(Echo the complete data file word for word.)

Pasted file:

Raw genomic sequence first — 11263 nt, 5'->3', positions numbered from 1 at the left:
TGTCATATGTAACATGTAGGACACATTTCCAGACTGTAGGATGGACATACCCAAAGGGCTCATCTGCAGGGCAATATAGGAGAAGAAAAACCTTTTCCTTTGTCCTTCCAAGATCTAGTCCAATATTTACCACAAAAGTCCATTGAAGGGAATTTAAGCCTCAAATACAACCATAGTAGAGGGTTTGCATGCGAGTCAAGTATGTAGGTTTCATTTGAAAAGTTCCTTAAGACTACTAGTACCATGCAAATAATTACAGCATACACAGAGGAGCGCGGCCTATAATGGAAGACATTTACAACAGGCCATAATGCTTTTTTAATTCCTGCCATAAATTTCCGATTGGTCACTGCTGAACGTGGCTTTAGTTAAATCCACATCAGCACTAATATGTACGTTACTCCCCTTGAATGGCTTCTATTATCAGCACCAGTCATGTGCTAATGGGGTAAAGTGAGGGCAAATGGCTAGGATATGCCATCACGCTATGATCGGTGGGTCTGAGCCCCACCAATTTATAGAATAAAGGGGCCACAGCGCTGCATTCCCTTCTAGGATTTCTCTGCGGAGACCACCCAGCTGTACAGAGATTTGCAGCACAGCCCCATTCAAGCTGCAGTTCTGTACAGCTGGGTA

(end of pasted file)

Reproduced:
Raw genomic sequence first — 11263 nt, 5'->3', positions numbered from 1 at the left:
TGTCATATGTAACATGTAGGACACATTTCCAGACTGTAGGATGGACATACCCAAAGGGCTCATCTGCAGGGCAATATAGGAGAAGAAAAACCTTTTCCTTTGTCCTTCCAAGATCTAGTCCAATATTTACCACAAAAGTCCATTGAAGGGAATTTAAGCCTCAAATACAACCATAGTAGAGGGTTTGCATGCGAGTCAAGTATGTAGGTTTCATTTGAAAAGTTCCTTAAGACTACTAGTACCATGCAAATAATTACAGCATACACAGAGGAGCGCGGCCTATAATGGAAGACATTTACAACAGGCCATAATGCTTTTTTAATTCCTGCCATAAATTTCCGATTGGTCACTGCTGAACGTGGCTTTAGTTAAATCCACATCAGCACTAATATGTACGTTACTCCCCTTGAATGGCTTCTATTATCAGCACCAGTCATGTGCTAATGGGGTAAAGTGAGGGCAAATGGCTAGGATATGCCATCACGCTATGATCGGTGGGTCTGAGCCCCACCAATTTATAGAATAAAGGGGCCACAGCGCTGCATTCCCTTCTAGGATTTCTCTGCGGAGACCACCCAGCTGTACAGAGATTTGCAGCACAGCCCCATTCAAGCTGCAGTTCTGTACAGCTGGGTA